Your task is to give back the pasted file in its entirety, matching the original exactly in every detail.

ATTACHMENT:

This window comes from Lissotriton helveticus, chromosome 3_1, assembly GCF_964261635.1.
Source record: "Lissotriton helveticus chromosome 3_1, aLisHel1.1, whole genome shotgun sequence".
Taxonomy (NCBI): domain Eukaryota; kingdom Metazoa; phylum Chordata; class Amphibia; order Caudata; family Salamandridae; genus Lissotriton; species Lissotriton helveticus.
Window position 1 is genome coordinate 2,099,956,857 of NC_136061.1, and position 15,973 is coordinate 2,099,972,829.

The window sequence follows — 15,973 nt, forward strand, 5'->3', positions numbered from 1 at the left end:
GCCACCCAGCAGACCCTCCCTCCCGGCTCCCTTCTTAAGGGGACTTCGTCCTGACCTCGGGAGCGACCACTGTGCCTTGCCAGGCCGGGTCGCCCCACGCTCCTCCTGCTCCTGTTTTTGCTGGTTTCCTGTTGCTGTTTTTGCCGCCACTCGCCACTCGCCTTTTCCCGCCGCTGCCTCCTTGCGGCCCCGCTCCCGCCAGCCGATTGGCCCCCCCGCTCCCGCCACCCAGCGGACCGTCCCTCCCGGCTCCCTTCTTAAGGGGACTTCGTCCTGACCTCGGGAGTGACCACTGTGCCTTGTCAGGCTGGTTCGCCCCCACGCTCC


This window comes from Lissotriton helveticus, chromosome 3_1, assembly GCF_964261635.1.
Source record: "Lissotriton helveticus chromosome 3_1, aLisHel1.1, whole genome shotgun sequence".
Taxonomy (NCBI): domain Eukaryota; kingdom Metazoa; phylum Chordata; class Amphibia; order Caudata; family Salamandridae; genus Lissotriton; species Lissotriton helveticus.
Window position 1 is genome coordinate 2,099,956,857 of NC_136061.1, and position 15,973 is coordinate 2,099,972,829.

The window sequence follows — 15,973 nt, forward strand, 5'->3', positions numbered from 1 at the left end:
GCCACCCAGCAGACCCTCCCTCCCGGCTCCCTTCTTAAGGGGACTTCGTCCTGACCTCGGGAGCGACCACTGTGCCTTGCCAGGCCGGGTCGCCCCACGCTCCTCCTGCTCCTGTTTTTGCTGGTTTCCTGTTGCTGTTTTTGCCGCCACTCGCCACTCGCCTTTTCCCGCCGCTGCCTCCTTGCGGCCCCGCTCCCGCCAGCCGATTGGCCCCCCCGCTCCCGCCACCCAGCGGACCGTCCCTCCCGGCTCCCTTCTTAAGGGGACTTCGTCCTGACCTCGGGAGTGACCACTGTGCCTTGTCAGGCTGGTTCGCCCCCACGCTCC